Friday, July 27, 2012

Poetry Friday

It's Poetry Friday, again. Already. This week sneaked right by me. More Poetry Friday offerings at Life is Better With Books. Enjoy.

Alas, Kind Element!

By  LĂ©onie Adams 

Then I was sealed, and like the wintering tree
I stood me locked upon a summer core;
Living, had died a death, and asked no more.
And I lived then, but as enduringly,
And my heart beat, but only as to be.
Ill weathers well, hail, gust and cold I bore,
I held my life as hid, at root, in store:
Thus I lived then, till this air breathed on me.
Till this kind air breathed kindness everywhere,
There where my times had left me I would stay.
Then I was staunch, I knew nor yes nor no;
But now the wishful leaves have thronged the air.
My every leaf leans forth upon the day;
Alas, kind element! which comes to go.

Thursday, July 19, 2012

Poetry Friday: Hot Summer Nights

It's Poetry Friday. Well, it will be tomorrow when you read this. I'm posting early as I will be on the road tomorrow. Tara is hosting the roundup at A Teaching Life. Lots of poetry out there today. 

This poem is such a beautiful picture of what are nights are like in the Deep South. They days are scalding and the nights are "Bone-idle and coral pink." I can't find very much information on Mary Hamrick except that  she "was born in New York and moved to Florida when she was a young girl. Her writing often reflects the contrast between her Northern and Southern upbringing." From decomP, a literary magazine.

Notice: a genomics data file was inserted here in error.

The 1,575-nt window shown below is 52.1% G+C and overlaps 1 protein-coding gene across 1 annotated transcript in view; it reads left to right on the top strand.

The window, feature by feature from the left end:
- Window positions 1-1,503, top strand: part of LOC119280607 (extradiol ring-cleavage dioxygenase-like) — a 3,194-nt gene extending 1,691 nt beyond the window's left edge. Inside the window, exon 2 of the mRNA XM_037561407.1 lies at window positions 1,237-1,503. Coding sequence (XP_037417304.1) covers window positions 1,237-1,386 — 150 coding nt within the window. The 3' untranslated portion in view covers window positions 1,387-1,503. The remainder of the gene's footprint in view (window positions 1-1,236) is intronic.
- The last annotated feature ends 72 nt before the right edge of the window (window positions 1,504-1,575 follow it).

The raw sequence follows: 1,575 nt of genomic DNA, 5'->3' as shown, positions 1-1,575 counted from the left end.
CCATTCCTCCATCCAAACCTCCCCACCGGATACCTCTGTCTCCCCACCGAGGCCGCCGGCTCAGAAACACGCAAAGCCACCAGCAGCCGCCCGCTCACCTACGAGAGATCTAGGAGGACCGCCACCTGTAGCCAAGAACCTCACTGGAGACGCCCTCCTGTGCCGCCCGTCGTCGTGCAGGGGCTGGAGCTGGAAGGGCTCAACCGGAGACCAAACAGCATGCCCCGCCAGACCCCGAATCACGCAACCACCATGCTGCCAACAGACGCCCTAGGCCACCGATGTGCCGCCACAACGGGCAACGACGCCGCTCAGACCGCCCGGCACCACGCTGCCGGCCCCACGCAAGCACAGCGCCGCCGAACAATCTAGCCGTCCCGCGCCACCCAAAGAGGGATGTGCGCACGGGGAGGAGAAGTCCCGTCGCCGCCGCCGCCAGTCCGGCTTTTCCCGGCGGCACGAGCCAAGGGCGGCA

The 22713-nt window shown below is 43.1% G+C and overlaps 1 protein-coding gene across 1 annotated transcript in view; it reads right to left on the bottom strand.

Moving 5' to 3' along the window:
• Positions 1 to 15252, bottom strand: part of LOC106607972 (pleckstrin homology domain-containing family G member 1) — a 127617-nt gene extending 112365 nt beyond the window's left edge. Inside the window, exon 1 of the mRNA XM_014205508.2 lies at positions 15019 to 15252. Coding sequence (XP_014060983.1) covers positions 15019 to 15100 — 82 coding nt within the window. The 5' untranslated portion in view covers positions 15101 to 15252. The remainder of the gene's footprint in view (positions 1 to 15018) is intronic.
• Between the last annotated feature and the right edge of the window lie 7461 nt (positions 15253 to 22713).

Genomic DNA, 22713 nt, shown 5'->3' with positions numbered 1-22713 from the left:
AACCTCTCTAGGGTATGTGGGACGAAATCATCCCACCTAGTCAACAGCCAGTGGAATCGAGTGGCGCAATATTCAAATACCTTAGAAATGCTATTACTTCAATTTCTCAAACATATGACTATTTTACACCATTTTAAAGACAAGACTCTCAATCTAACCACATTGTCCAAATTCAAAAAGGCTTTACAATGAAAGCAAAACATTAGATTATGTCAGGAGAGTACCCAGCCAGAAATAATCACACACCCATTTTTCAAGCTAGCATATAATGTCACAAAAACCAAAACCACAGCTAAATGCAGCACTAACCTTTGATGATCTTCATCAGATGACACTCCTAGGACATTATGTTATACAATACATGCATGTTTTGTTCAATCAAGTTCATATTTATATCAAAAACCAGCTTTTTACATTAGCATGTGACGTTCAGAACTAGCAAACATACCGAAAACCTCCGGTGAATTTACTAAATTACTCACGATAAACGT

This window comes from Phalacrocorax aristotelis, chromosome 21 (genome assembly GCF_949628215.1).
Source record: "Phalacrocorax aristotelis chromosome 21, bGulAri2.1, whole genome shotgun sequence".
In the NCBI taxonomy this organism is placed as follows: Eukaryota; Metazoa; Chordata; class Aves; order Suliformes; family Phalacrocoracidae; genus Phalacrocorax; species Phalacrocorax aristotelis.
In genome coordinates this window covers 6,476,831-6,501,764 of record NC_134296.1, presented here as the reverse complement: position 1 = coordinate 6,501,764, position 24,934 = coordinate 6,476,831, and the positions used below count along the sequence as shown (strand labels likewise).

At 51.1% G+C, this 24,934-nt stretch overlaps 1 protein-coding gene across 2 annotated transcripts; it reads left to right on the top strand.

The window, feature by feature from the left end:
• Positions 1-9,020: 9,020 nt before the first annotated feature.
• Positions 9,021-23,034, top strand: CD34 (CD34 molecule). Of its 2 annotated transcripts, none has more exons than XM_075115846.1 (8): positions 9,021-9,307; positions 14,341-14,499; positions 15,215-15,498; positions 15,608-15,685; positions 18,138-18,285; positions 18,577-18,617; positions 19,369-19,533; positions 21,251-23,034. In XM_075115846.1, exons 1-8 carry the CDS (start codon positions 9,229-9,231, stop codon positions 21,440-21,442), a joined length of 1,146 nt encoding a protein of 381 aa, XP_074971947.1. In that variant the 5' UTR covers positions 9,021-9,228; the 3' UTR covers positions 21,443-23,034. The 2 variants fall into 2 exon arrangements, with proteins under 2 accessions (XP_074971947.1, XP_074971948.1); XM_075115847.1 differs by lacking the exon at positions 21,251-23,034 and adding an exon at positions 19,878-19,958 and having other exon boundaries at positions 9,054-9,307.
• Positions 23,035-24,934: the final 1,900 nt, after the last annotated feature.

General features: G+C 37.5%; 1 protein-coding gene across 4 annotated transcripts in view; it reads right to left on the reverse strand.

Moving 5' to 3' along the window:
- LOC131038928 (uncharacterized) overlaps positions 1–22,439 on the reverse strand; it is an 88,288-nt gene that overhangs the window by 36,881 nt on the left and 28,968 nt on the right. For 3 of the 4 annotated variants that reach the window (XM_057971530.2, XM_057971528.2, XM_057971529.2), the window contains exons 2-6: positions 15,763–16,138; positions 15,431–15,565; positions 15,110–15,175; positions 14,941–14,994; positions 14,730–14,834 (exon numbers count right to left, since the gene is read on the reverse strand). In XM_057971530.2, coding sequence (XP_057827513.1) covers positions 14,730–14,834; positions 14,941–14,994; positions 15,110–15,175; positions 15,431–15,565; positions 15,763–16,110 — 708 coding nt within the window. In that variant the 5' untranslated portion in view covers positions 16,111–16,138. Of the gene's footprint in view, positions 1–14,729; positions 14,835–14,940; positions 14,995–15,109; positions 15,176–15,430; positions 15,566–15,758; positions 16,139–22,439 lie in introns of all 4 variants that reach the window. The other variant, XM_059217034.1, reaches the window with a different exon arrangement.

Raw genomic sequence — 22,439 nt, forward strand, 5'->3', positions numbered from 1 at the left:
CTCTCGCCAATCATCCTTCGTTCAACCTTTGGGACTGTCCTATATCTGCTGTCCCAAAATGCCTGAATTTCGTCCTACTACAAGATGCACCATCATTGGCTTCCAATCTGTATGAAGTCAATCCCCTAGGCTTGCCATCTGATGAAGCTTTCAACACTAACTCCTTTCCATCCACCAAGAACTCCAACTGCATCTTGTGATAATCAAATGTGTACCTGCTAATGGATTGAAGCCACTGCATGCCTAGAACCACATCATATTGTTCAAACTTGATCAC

At the International War Veterans Poetry Archives, I found this quote:
She once read, “We cannot know what quality a thing possesses when it is unknown.” She feels that it is important not to tuck away the things you like to do--one must focus on this moment of discovery (writing poetry) and hope for a startling consequence: professional acknowledgment and/or self-fulfillment.

I'm all for the startling consequence!

Woman on Porch by Clovis Heimsath 

Hot Summer Nights

by Mary Hamrick

It haunts me so
those summer nights
in dim lit homes

where music flows
and tempers flare
and lullabies fill the air.

I while away the hours
under the electric swell of light,
(pulse-scorched out).

Bone-idle and coral pink,
this dry spell grills,
but Southern nights do fill me.

Read the rest here.

Monday, July 16, 2012

Mysterious Little Old Ladies

I am a sucker for little old ladies who solve mysteries.

I read every Mrs. Polifax book written by Dorothy Gilman. Bored with her routine life of garden club meetins, she wanders into the CIA to apply for a job and accidentally becomes a spy. The delightful Mrs. Polifax always wears a hat. She's my kind of girl. Rosalind Russell starred as Mrs. Polifax in a 1971 film with Darren McGavin.

Back in 1998, Angela Lansbury starred in a pilot movie called The Unexpected Mrs. Polifax. She would have been a perfect Mrs. Polifax. Unfortunately the writers tried to cram about four books into a two-hour pilot. It wasn't Mrs. Lansbury's fault the series didn't work.

Yes, I watched all those old episodes of Murder, She Wrote, too. What's not to love about a writer who solves mysteries. Angela Lansbury as Jessica Fletcher was always hurrying about in Copper's Cove, Maine, figuring out whodunnit.